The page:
Nov
7
2012

# Coordinate geometry – think regular geometry, with an extra step or two

Coordinate geometry problems can throw off the best of test-takers, and with good reason – who among us has worked with a coordinate plane since high school? (I definitely hadn’t when I began studying for the GRE). There’s little reason to fear coordinate geometry, though: Once you become comfortable accurately drawing figures on a place, then you just need to apply the same skills that you use on regular geometry problems. Take this GRE Quantitative Comparison question, for example:

We’re given two of the triangle’s three vertices, and we know that point B is in quadrant III since both of its coordinates are negative. If we draw that out, it looks like this:

Once we have a clearer idea of what we’re looking at, it can be tempting to throw in the towel and choose answer choice (D). We know that y, the y-coordinate of point B, is negative, but how can we tell whether it’s greater or less than -5, the value in Quantity B? But we don’t have to give up just yet – we have one more piece of information that might be able to help us.

If we go back to the centered information, we see that the total area of the triangle is 12. We can tell from our sketch that the base of the triangle is 4. If we plug our base and area into the formula for the area of a triangle, A = ½*b*h, we get 12 = ½(4)(h). If we continue solving for h, we get:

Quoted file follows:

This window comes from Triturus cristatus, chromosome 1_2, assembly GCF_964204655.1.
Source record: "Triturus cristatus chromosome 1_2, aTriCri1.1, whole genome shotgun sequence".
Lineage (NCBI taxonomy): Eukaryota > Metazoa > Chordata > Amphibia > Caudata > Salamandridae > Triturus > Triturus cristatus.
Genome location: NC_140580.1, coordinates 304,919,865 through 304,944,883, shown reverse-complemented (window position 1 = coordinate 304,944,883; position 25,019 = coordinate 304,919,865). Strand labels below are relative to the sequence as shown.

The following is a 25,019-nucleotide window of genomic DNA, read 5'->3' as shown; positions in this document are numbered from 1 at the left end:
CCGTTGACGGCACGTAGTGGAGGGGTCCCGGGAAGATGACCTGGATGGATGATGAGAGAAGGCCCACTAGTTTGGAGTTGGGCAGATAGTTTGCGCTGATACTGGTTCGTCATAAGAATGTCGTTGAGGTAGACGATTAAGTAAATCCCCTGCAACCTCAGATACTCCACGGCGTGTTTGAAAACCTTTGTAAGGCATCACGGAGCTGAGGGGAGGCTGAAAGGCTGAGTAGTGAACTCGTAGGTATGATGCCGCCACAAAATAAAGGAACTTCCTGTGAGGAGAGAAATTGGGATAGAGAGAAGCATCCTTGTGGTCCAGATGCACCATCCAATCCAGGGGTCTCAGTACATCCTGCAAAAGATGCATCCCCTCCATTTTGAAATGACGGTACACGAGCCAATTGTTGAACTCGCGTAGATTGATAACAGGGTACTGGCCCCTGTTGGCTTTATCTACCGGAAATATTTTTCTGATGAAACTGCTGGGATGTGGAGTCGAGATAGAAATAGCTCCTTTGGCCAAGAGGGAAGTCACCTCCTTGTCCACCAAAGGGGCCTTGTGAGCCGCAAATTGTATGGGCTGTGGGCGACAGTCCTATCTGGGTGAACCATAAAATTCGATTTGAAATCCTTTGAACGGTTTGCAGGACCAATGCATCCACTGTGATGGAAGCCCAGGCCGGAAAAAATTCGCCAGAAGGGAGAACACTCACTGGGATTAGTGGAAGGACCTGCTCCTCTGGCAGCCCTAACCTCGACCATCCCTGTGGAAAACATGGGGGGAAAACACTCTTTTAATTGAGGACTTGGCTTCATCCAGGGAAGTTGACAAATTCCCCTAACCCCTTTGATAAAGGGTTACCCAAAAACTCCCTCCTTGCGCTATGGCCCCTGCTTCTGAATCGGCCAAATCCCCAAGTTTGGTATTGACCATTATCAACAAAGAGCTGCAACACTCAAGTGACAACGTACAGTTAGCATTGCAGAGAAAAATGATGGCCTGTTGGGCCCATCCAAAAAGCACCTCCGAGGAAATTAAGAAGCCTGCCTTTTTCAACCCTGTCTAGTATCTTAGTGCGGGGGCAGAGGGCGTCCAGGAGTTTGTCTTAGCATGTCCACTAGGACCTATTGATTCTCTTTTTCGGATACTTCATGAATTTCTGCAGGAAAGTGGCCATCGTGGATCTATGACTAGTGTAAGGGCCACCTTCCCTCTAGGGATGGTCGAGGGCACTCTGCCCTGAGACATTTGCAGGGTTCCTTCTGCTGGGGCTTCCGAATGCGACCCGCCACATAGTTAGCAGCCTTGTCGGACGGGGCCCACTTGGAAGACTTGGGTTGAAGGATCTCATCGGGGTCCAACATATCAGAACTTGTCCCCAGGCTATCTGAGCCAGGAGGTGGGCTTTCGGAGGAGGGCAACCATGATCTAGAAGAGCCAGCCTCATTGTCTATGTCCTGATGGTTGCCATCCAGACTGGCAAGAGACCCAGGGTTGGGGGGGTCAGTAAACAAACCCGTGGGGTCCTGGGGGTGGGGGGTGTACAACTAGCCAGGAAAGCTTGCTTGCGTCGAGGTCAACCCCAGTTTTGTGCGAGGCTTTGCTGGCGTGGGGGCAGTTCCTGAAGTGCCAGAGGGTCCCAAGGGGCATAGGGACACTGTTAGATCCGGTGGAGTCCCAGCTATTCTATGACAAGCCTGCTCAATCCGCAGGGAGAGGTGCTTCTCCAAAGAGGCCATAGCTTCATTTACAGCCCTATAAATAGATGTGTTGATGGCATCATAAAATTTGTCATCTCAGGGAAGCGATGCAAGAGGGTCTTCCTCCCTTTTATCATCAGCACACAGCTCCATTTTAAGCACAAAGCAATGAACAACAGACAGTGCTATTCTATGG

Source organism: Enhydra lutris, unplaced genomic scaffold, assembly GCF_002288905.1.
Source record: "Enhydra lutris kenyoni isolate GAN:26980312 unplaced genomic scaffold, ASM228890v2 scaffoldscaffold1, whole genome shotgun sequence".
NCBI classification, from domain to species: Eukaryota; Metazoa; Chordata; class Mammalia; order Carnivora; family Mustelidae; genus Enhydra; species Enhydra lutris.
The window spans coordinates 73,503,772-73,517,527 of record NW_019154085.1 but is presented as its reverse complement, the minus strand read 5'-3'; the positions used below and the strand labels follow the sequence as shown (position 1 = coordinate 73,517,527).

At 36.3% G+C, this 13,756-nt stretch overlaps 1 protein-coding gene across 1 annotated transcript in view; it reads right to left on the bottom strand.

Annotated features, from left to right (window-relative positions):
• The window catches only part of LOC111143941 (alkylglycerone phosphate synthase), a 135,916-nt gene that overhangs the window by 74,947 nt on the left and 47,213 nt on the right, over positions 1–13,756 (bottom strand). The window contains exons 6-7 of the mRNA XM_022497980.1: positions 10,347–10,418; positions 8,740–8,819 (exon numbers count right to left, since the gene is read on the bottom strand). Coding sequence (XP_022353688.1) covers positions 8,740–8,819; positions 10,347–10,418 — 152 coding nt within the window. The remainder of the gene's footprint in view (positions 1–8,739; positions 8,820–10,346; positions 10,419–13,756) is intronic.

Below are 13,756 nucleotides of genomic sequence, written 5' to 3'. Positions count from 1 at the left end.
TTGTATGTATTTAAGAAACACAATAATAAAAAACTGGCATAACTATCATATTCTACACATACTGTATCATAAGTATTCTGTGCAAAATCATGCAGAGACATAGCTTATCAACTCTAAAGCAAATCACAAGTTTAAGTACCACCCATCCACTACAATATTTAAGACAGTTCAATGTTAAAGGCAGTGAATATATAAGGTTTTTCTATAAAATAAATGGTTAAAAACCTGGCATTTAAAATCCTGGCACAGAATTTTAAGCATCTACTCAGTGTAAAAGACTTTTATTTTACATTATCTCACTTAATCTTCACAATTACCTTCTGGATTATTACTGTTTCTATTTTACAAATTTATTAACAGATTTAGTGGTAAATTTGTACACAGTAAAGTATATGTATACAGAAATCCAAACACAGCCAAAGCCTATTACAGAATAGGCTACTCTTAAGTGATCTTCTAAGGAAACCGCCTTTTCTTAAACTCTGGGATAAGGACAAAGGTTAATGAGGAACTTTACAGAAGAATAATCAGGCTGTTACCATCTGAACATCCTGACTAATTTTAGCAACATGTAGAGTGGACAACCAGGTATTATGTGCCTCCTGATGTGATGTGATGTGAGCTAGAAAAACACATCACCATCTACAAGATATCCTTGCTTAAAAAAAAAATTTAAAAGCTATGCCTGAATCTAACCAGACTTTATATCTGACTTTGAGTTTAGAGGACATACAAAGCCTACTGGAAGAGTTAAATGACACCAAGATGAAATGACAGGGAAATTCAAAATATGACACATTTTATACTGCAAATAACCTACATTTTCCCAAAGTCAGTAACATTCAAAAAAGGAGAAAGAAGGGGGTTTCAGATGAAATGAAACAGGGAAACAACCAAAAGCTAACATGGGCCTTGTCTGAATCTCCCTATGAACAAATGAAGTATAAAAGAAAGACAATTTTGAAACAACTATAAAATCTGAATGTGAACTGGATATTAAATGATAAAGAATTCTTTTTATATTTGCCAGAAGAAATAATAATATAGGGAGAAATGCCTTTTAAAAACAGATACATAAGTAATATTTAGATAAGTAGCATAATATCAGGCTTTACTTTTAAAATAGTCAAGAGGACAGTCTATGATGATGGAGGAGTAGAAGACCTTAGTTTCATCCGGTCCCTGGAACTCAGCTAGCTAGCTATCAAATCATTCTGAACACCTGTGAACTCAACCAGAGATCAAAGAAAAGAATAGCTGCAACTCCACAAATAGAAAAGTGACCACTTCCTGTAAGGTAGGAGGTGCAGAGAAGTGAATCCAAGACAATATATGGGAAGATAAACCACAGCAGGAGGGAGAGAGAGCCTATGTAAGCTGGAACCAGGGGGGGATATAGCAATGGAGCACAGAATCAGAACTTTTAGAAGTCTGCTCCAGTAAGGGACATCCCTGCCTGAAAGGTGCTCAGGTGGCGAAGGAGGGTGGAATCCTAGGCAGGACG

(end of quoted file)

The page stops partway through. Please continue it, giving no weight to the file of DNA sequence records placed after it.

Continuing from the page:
12 = 2h

6 = h

So we know that the triangle is 6 units “tall”, and we have our value for y: -6. So even though we don’t know exactly where point B is, it doesn’t matter – we were still able to find the y-coordinate’s value. Drawn into our graph, that looks like this:

Now all that’s left is to compare it to the value in Quantity B: -6 is less than -5, so Quantity B is greater and we have our final answer.

The test-writers could have posed a very similar question without testing coordinate geometry: We could just have easily have been told that we had a triangle with a base of 4 and an area of 12, and been asked to determine how the height related to a value in Quantity B. By making us plot the information on a plane instead, the writers are hoping that you’ll either be daunted by the very idea of coordinate geometry, or make a mistake when you draw the figure. Don’t fall for the traps – just sketch carefully, and you’ll be well on your way to gaining points on GRE Test Day!

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#### About the Author: Teresa Rupp

Teresa Rupp has been a Kaplan GRE teacher since the beginning of 2010. She graduated from Georgetown University with a degree in Middle Eastern Studies, which has left her with an enduring love of Lebanese cuisine. When she’s not coaching students to Test Day success in Baltimore and in Kaplan’s Anywhere classes, Teresa can usually be found reading, doing crossword puzzles, or hiking with Piper, her Welsh Springer Spaniel (who also enjoys Lebanese food).

• esimo

If A=-4 and B=-6, isn’t B smaller? (I.e., -4 > -6) Or does Quantity B mean absolute numbers?

• Teresa Rupp

Hi Esimo! You’re correct that we get the length of the triangle’s base in this case by looking at point A, which is at (-4, 0). That’s not one of the things that we’re being asked to compare, though: The value of Quantity A in the problem is y (which we calculated to be -6), and the value of Quantity B is -5. Since -5 > -6, Quantity B has the greater value. Let us know if you have any more questions!

~Teresa~